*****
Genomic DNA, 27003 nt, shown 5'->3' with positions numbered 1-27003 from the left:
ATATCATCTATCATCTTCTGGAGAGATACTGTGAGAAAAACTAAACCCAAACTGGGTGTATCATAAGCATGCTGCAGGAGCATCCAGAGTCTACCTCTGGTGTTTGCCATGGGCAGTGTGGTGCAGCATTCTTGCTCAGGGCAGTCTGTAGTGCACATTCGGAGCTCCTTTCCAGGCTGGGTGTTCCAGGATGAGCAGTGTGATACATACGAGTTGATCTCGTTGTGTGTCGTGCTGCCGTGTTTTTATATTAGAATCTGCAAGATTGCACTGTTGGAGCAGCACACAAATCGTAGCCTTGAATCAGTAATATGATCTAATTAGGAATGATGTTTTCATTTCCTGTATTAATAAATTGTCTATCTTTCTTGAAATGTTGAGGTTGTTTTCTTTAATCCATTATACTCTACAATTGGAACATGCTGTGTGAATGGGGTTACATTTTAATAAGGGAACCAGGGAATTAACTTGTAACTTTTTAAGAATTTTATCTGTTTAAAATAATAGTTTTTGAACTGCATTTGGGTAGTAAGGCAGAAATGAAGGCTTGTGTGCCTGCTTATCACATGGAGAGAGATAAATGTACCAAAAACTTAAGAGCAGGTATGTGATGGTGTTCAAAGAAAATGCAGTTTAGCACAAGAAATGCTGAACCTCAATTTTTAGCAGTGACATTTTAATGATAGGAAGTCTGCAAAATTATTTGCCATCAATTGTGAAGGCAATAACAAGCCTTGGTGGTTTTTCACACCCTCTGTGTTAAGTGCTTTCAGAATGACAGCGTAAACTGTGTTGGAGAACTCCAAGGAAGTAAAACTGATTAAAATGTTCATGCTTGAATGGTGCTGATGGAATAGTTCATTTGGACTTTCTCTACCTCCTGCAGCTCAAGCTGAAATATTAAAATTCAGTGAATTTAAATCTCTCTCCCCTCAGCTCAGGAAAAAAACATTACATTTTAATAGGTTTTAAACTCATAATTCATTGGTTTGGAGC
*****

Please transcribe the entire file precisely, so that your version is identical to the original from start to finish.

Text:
Genomic DNA, 27003 nt, shown 5'->3' with positions numbered 1-27003 from the left:
ATATCATCTATCATCTTCTGGAGAGATACTGTGAGAAAAACTAAACCCAAACTGGGTGTATCATAAGCATGCTGCAGGAGCATCCAGAGTCTACCTCTGGTGTTTGCCATGGGCAGTGTGGTGCAGCATTCTTGCTCAGGGCAGTCTGTAGTGCACATTCGGAGCTCCTTTCCAGGCTGGGTGTTCCAGGATGAGCAGTGTGATACATACGAGTTGATCTCGTTGTGTGTCGTGCTGCCGTGTTTTTATATTAGAATCTGCAAGATTGCACTGTTGGAGCAGCACACAAATCGTAGCCTTGAATCAGTAATATGATCTAATTAGGAATGATGTTTTCATTTCCTGTATTAATAAATTGTCTATCTTTCTTGAAATGTTGAGGTTGTTTTCTTTAATCCATTATACTCTACAATTGGAACATGCTGTGTGAATGGGGTTACATTTTAATAAGGGAACCAGGGAATTAACTTGTAACTTTTTAAGAATTTTATCTGTTTAAAATAATAGTTTTTGAACTGCATTTGGGTAGTAAGGCAGAAATGAAGGCTTGTGTGCCTGCTTATCACATGGAGAGAGATAAATGTACCAAAAACTTAAGAGCAGGTATGTGATGGTGTTCAAAGAAAATGCAGTTTAGCACAAGAAATGCTGAACCTCAATTTTTAGCAGTGACATTTTAATGATAGGAAGTCTGCAAAATTATTTGCCATCAATTGTGAAGGCAATAACAAGCCTTGGTGGTTTTTCACACCCTCTGTGTTAAGTGCTTTCAGAATGACAGCGTAAACTGTGTTGGAGAACTCCAAGGAAGTAAAACTGATTAAAATGTTCATGCTTGAATGGTGCTGATGGAATAGTTCATTTGGACTTTCTCTACCTCCTGCAGCTCAAGCTGAAATATTAAAATTCAGTGAATTTAAATCTCTCTCCCCTCAGCTCAGGAAAAAAACATTACATTTTAATAGGTTTTAAACTCATAATTCATTGGTTTGGAGC